By Peter Crosskey
We're about to enter a period in which the empty promises of the Brexiters come home to roost. Nowhere will this be more obvious than when it comes to food. Lurching from a customs union to a default WTO trading regime will wreak havoc on every link in the food supply chain.
The reason for this is simple. As a country, we are heavily reliant on food from overseas. The UK imports about half the food sold to British households. Our domestic food industry is a major buyer of lightly processed and unprocessed food imports, with imports topping £23 billion in 2014, according to official figures. In the European customs union, there is little or nothing to pay in tariffs on these goods.
So what impact will WTO tariffs have on cross-border agrifood trading? Earlier this year, researchers at the trade credit insurer Euler Hermes came up with a headline figure of an average 18.5% tariff for the sector.
This is an averaged-out figure for tariffs which would be applied to imports and exports, rather than any indication of across-the-board price rises. Some producers might try to dodge price increases by sourcing the ingredients domestically. But that is likely to be a rarity.
Food is already becoming more expensive because of the fall in sterling. That decline is about to steepen. Tariffs will accelerate and amplify market volatility.
It won't just be consumers paying the price though. Food producers also face a punishing future.
The UK has around 400,000 people working in agriculture, supplying raw materials for one or more of the UK's 8,000 or so food manufacturers. They in turn sell to about ten multiple retailers that control access to more than 60 million consumers. In their role as de facto gatekeepers, the retailers charge suppliers heavily and often.
For decades, supermarket suppliers at home and abroad have been paying huge sums of money just to be able to supply UK retailers. The practice has been so lucrative that it has been copied by multiple retailers up and down Europe. Special offers are invariably funded by suppliers, usually in the form of free product. Over the years, retailers have cheerfully trousered millions of pounds in what has been variously called 'shelf money', 'hello money', marketing support or what the UK Groceries Code Adjudicator coyly describes as "unfair practices". These can range from overpriced advertising space in glossy store magazines to packaging procurement through preferred suppliers.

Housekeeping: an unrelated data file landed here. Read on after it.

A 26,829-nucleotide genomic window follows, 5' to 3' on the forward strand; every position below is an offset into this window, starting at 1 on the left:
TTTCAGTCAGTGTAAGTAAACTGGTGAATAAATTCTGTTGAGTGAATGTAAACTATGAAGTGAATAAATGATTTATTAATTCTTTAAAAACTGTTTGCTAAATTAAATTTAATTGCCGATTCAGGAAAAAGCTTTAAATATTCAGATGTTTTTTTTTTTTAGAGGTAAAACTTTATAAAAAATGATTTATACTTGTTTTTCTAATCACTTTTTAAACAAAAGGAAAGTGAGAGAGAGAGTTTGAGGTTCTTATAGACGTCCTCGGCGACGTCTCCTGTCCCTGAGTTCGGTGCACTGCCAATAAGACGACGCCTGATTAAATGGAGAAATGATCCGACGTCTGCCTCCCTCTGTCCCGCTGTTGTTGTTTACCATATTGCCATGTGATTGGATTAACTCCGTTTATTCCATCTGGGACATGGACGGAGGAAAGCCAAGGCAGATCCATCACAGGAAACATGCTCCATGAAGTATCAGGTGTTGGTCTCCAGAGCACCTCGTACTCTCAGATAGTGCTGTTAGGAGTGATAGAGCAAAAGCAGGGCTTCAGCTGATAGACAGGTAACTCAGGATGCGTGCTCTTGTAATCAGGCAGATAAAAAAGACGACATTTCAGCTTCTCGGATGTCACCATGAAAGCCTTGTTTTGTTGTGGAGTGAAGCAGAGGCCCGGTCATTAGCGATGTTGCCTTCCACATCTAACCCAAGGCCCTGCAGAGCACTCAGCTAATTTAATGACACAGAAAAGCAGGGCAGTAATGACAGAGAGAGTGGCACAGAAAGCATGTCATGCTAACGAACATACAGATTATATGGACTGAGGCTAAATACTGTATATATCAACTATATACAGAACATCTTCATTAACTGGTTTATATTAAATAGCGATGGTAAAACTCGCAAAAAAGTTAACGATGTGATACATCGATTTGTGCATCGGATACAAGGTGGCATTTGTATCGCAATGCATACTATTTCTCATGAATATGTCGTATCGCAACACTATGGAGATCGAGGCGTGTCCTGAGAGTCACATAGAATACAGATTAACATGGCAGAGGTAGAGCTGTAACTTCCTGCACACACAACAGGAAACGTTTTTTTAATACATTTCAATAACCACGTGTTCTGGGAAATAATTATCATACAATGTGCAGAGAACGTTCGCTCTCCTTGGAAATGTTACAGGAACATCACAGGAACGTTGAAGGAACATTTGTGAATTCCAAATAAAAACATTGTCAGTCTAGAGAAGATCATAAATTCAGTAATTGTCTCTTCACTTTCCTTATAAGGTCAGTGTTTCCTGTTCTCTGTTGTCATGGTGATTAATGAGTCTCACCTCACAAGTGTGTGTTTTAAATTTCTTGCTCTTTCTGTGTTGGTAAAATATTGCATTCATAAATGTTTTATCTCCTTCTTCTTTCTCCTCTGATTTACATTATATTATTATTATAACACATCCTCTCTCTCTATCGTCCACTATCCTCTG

To say that British multiple retailers have a stranglehold on their UK suppliers is an understatement. Whenever suppliers try to raise prices, they are usually told to find cost savings in their businesses. End of conversation. A hard Brexit will introduce an expensive twist in the commercial process for imported ingredients, in the form of a non-negotiable external price rise after March 2019. Producers' costs will rise significantly. Supermarkets will fight so they don't have to take on any of that cost themselves. The people who have always been squeezed will be squeezed again. And worse, this will take place against what looks set to be a drying up of consumer spending.
The impact will be felt a long way upstream. Livestock producers with indoor animals to feed, like pigs or poultry, will pay the tariff on imported animal feedstuffs, such as soya, for months before they can sell the finished animals. At the point of selling their output, livestock farmers are more often price-takers than price-makers.
Retailers may also struggle to buy directly from foreign food manufacturers. Selling to UK retailers was something European food exporters once used to do to boost their reputations at home. But many are already making alternative export plans for 2019. By the time the UK actually leaves the EU, its diminished status may make it a less impressive product destination anyway.
Meanwhile, UK food exporters face the prospect of having to sell abroad at a price disadvantage. This is due entirely to a political whim on the part of right wing hardliners with delusional notions that they can have their cake and eat it. A tariff is a tariff, and if you put them up it is harder for British exporters to sell their products overseas.
Common ground in EU politics is a scarce commodity. But the aggressive tone of the braying Brexiteers is rapidly eroding what little goodwill remains and driving the EU 27 into a shared frustration at the UK government’s sheer incompetence.
Across the food spectrum, costs will rise and business is about to get more difficult. Consumers will feel it in rising prices. But it is British food producers who will really bear the brunt.
In a former life Peter Crosskey was commodities editor on The Grocer, but he has spent most of this century writing about French food production and European food policy issues. He has written extensively for the ARC2020 website as its UK correspondent.
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